Cattlemen’s Cafe has also been around since 1910 and is known for their excellent steaks.   It had been a long time since we had eaten at a steak restaurant, perhaps the second time during this trip.   I am not a big steak person but I loved the steak I ordered here, it was so good!   It reminded me how great a perfectly cooked steak can be.    The atmosphere felt small town with the locals catching up with each other in the old fashioned dining room.

Thanks for reading!   In the next blog my favorite museum visit in Oklahoma City!

Oklahoma City – Capitol, Centennial Land Run & Cowboy Museum

We arrived at Oklahoma City, a place I had been wanting to visit for several years and the 31st state of our RV travels!   We stayed five nights and for me this became my “museum visit” because for several days in a row I explored five different museums, some of the best of our travels.   I was also able to add another capitol building to my list, bringing the total this trip to 13.   The Oklahoma Capitol has an unusual significance that you won’t see at any other – a working oil rig.   Standing in front of the building, it is named Petunia #1 because in 1941 it was drilled in the middle of a flower bed.   The Capitol grounds actually sit on an oil field that has produced millions of barrels over the years, more than enough to pay for the building.    There used to be more oil rigs but the wells dried up so Petunia is the only producing well left.

The capitol building was having major work done with scaffolding, construction signs, temporary fences and cranes all around.   There was no way to get a photo without all that stuff in it.   It looks like a beautiful building and I would have liked to have seen it “unadorned.”  Due to time constraints I didn’t check out the inside and besides with all that was going on outside, I felt less enthusiastic about trying to locate the entrance.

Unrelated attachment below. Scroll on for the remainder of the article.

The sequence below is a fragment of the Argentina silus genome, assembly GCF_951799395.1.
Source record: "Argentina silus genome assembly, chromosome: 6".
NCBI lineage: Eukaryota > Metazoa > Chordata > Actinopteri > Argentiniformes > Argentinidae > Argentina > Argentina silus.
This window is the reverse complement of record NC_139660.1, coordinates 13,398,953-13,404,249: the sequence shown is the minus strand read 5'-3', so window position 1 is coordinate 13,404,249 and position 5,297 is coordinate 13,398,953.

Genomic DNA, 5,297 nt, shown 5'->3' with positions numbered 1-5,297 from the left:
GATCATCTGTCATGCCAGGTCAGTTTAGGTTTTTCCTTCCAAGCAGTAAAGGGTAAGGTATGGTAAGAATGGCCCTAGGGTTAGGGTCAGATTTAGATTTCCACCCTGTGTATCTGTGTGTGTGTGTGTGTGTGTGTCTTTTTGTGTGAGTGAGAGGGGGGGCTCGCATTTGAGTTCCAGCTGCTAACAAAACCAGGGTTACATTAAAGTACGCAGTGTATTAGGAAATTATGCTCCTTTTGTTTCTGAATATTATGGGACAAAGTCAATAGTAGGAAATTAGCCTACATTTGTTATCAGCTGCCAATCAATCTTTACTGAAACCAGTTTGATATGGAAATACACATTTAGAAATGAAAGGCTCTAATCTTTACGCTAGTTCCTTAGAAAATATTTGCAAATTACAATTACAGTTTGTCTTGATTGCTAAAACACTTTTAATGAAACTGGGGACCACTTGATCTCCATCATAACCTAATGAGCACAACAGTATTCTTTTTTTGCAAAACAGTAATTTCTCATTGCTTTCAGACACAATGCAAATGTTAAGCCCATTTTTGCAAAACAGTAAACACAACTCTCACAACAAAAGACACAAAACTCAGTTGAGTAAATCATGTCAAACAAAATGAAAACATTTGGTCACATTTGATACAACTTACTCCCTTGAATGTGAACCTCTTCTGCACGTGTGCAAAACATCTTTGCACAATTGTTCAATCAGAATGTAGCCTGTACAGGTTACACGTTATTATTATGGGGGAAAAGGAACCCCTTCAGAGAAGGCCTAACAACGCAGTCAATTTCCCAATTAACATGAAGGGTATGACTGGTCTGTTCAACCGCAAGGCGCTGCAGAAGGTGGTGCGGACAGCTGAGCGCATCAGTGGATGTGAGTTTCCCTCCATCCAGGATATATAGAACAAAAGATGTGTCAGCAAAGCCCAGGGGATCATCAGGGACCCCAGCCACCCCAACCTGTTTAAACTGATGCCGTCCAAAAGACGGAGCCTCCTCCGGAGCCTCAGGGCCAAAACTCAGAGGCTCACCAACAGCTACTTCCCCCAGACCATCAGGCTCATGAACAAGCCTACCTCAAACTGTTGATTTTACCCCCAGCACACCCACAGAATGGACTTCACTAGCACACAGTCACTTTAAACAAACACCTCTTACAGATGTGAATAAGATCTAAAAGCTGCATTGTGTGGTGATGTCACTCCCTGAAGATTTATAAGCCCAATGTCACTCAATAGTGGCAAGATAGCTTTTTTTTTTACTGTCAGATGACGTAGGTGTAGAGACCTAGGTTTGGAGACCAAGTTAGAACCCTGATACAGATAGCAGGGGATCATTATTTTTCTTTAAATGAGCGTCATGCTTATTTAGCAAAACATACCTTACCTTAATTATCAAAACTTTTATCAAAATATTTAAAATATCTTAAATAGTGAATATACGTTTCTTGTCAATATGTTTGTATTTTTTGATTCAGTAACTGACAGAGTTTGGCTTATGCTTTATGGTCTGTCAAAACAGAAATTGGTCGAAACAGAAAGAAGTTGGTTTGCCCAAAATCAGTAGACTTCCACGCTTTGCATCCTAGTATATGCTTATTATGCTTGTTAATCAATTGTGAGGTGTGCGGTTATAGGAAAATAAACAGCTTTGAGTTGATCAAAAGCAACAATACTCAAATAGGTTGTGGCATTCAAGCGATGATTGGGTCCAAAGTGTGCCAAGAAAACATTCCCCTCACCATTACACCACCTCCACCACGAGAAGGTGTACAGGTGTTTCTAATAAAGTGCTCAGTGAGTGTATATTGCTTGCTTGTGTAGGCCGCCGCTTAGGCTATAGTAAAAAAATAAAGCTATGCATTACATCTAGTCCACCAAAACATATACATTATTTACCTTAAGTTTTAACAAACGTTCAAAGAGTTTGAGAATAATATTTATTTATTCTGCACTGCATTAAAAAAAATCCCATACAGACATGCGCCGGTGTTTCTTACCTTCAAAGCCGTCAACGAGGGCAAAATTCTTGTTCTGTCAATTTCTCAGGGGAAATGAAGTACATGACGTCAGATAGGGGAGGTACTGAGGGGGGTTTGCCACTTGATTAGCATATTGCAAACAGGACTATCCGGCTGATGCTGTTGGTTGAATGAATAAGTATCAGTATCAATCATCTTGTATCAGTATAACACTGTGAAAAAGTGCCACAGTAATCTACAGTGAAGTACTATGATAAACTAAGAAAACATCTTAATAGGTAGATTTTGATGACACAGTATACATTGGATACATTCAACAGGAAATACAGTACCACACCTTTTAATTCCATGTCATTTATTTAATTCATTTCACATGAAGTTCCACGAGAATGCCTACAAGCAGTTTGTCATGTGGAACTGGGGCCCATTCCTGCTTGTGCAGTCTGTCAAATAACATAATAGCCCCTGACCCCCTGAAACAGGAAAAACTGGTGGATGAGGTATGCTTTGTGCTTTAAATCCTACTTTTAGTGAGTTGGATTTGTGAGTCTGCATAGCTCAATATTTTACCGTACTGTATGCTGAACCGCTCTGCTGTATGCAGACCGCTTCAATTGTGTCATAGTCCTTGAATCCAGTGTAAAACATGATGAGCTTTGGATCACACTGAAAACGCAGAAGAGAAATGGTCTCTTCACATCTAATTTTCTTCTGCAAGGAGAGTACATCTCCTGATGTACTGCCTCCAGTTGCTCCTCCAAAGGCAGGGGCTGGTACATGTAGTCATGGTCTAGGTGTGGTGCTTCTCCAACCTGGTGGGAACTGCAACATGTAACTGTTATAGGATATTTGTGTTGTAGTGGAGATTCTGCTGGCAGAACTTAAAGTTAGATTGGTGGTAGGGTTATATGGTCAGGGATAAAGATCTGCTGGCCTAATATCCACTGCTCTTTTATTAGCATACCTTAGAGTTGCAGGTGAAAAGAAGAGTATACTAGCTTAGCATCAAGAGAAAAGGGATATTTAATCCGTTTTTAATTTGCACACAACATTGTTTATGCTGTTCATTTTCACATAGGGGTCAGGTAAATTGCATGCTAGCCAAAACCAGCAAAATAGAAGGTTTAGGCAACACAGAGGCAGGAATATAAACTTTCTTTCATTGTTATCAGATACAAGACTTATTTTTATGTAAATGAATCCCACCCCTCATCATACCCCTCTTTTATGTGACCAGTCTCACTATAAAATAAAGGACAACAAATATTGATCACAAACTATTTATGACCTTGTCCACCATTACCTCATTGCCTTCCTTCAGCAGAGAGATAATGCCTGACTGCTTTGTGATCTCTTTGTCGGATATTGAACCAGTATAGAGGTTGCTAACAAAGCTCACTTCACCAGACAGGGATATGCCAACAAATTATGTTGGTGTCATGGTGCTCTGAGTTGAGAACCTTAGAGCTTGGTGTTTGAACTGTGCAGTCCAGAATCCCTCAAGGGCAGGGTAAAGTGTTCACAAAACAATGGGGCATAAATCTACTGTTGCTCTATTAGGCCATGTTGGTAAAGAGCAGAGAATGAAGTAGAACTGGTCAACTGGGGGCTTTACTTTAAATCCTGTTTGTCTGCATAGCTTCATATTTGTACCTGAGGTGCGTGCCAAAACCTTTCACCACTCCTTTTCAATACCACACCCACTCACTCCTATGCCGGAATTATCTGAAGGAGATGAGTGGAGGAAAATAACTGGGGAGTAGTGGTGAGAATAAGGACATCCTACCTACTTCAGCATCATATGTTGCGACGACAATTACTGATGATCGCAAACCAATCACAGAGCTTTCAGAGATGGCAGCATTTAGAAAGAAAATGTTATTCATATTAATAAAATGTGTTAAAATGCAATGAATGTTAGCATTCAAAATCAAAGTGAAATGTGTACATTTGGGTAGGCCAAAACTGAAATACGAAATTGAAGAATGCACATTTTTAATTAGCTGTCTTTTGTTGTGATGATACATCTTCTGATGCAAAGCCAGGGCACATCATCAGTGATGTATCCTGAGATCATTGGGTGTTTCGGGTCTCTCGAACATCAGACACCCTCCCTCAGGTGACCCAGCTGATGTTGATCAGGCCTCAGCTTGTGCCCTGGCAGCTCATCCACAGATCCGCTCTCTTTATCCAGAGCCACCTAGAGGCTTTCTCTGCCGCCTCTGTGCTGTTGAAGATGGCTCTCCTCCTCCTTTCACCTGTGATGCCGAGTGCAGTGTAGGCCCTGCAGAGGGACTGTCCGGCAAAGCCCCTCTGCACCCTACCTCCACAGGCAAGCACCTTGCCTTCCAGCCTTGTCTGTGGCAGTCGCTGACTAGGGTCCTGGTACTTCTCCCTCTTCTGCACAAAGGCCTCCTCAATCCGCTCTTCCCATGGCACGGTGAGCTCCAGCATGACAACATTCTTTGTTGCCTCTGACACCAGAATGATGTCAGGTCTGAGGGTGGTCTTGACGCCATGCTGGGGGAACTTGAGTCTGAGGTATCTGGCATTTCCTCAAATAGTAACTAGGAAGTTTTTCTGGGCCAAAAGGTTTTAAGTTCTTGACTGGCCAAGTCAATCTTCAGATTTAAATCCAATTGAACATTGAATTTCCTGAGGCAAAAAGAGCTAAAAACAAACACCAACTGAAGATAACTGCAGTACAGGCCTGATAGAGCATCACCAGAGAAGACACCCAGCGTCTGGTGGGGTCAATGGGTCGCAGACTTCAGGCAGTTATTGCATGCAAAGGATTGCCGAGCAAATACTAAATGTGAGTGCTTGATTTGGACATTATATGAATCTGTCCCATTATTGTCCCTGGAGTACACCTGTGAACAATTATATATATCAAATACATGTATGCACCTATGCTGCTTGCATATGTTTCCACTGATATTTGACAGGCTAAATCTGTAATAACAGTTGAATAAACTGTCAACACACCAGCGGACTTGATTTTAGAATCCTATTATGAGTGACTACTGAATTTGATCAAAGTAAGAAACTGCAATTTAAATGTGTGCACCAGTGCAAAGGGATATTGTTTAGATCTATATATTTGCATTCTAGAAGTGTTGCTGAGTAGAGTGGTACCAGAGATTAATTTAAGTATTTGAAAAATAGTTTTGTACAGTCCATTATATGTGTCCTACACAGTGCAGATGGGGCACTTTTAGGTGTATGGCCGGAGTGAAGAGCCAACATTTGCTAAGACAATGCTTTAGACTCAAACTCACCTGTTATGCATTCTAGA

Located nearby was the Flags Plaza of Indian Tribes of Oklahoma.   There are many in this state – 39 tribal nations with flags marking each one circling the plaza.   Most of the tribes were forced to migrate here from their ancestral homelands, for example the famous trail of tears for the Cherokee nation.   Only five tribes are indigenous to the State.   The name Oklahoma comes from the Choctaw words “Okla homma” which means “red people.”    As we drove through the State I really got a feel for how many tribal nations there are as we kept passing signs that we were leaving one tribal land and entering another.

The Centennial Land Run Monument is an amazing sculpture display of 38 life-like bronze figures.   The land run was an event in 1889 when the unassigned lands were opened up in Oklahoma territory and more than 50,000 Americans rushed off to be the first to grab 160 acres or a town lot.   The Monument depicts how they traveled which was by wagon, horse or on foot.

The fervor and excitement of that time period is shown in the faces and demeanor of the figures.   Since the monument is so big I couldn’t capture all the figures in one photo, but here are some views.    More are yet to be completed by the sculptor and I read they could be finished by 2020.   This Monument has the largest outdoor display of bronzed figures that I have seen in my travels.